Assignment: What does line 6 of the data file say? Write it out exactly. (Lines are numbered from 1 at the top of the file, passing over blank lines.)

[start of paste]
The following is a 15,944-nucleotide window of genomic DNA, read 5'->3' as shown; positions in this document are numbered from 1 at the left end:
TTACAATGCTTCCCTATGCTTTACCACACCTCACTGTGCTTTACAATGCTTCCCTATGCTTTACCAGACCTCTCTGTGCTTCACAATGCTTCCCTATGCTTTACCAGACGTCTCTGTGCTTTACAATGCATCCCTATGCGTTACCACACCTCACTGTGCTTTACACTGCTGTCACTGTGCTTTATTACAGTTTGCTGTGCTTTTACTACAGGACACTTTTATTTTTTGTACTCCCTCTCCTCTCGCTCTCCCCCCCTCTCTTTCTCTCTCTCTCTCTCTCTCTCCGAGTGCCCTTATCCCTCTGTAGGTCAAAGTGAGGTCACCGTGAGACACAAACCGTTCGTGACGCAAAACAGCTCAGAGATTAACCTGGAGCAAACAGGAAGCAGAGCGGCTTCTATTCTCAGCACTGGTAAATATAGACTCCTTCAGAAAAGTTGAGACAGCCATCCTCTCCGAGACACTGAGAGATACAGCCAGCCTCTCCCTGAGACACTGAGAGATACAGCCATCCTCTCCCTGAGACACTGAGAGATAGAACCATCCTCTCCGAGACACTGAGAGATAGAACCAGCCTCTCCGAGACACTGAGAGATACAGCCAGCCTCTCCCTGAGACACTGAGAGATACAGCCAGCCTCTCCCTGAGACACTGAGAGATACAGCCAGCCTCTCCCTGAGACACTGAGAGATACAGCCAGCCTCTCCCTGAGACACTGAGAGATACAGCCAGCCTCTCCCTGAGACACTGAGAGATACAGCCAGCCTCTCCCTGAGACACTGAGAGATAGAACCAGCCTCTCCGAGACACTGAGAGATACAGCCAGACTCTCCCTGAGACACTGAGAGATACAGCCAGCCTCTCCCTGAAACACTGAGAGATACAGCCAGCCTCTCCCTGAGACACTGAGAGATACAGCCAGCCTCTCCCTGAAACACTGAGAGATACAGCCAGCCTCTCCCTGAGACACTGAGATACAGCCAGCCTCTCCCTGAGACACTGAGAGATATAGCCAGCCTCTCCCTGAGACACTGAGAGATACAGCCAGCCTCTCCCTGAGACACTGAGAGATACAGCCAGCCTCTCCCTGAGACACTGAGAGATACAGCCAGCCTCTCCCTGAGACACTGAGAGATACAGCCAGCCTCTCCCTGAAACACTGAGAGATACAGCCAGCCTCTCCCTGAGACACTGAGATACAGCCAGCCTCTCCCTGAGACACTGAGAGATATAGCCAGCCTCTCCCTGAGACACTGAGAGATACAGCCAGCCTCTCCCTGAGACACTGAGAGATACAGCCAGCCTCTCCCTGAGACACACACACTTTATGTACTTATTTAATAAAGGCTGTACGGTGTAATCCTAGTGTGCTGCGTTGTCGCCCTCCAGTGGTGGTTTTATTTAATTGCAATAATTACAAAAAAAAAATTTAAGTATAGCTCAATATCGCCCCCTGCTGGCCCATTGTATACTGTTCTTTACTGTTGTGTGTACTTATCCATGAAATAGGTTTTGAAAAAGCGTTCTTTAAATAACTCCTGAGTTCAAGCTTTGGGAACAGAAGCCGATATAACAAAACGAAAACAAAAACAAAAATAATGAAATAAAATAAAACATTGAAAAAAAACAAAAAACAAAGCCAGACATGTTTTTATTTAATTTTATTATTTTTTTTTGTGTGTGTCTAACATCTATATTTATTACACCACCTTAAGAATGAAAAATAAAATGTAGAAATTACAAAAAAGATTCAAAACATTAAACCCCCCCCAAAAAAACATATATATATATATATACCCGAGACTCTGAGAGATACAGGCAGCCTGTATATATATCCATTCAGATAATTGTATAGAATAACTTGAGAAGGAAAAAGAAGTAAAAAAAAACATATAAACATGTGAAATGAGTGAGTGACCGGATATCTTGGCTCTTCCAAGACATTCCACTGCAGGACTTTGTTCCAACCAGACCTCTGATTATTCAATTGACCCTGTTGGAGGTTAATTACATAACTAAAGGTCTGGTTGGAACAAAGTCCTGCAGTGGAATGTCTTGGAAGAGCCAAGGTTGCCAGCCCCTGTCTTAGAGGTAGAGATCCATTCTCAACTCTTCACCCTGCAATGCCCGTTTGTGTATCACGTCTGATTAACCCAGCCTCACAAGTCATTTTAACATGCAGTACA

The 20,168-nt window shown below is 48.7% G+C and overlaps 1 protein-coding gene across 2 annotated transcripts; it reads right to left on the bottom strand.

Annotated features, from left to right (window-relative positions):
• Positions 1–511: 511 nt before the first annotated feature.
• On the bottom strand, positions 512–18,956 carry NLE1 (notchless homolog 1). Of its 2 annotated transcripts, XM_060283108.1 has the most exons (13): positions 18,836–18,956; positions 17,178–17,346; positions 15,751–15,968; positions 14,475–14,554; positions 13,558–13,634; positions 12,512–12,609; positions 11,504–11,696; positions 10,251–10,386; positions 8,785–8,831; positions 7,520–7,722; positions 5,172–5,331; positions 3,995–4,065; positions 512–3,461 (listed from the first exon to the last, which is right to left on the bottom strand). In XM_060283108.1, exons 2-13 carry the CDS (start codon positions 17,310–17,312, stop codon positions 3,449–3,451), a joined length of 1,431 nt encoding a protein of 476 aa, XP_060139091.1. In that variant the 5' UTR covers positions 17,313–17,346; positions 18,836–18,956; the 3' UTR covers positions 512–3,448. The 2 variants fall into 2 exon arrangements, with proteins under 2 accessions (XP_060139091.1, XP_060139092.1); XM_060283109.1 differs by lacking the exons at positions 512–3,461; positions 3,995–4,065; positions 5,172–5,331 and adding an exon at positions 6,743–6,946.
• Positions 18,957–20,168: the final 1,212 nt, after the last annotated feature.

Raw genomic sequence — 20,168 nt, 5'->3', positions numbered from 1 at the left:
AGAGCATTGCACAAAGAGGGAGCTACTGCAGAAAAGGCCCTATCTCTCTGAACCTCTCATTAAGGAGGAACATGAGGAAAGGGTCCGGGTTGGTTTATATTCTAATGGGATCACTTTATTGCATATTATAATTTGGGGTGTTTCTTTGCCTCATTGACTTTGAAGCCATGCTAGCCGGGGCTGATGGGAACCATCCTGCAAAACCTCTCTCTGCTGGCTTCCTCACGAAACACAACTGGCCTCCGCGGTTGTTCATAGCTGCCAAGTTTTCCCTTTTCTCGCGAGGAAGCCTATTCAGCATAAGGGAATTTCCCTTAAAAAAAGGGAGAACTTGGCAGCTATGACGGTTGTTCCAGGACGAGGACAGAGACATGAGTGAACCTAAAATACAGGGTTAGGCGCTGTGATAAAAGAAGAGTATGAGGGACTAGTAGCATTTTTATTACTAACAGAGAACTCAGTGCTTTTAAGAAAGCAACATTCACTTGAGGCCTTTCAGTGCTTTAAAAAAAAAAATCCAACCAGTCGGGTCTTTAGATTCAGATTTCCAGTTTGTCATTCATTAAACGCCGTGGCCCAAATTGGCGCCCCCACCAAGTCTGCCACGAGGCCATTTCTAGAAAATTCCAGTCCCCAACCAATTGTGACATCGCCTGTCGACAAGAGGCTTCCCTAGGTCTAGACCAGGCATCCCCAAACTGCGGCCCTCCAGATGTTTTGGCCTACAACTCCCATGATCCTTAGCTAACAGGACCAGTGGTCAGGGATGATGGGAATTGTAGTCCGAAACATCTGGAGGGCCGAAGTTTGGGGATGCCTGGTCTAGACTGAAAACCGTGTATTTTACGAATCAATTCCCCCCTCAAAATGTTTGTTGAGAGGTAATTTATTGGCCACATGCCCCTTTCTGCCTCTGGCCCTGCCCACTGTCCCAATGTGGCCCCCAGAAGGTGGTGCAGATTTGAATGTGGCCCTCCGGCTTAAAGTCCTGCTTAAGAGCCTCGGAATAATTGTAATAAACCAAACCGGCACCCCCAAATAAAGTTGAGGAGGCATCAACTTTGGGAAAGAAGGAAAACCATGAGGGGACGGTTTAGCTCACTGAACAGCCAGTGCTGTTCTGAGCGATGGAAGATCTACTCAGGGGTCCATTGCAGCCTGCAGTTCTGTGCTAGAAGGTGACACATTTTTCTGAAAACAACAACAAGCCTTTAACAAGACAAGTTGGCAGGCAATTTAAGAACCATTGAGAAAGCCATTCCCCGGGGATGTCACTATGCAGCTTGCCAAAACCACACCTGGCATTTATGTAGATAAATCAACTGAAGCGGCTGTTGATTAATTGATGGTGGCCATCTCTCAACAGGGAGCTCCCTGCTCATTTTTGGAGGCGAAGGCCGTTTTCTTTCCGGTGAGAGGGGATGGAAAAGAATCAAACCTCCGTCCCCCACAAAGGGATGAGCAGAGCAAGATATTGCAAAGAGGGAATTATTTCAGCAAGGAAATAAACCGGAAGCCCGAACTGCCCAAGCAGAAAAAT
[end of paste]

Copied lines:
• On the bottom strand, positions 512–18,956 carry NLE1 (notchless homolog 1). Of its 2 annotated transcripts, XM_060283108.1 has the most exons (13): positions 18,836–18,956; positions 17,178–17,346; positions 15,751–15,968; positions 14,475–14,554; positions 13,558–13,634; positions 12,512–12,609; positions 11,504–11,696; positions 10,251–10,386; positions 8,785–8,831; positions 7,520–7,722; positions 5,172–5,331; positions 3,995–4,065; positions 512–3,461 (listed from the first exon to the last, which is right to left on the bottom strand). In XM_060283108.1, exons 2-13 carry the CDS (start codon positions 17,310–17,312, stop codon positions 3,449–3,451), a joined length of 1,431 nt encoding a protein of 476 aa, XP_060139091.1. In that variant the 5' UTR covers positions 17,313–17,346; positions 18,836–18,956; the 3' UTR covers positions 512–3,448. The 2 variants fall into 2 exon arrangements, with proteins under 2 accessions (XP_060139091.1, XP_060139092.1); XM_060283109.1 differs by lacking the exons at positions 512–3,461; positions 3,995–4,065; positions 5,172–5,331 and adding an exon at positions 6,743–6,946.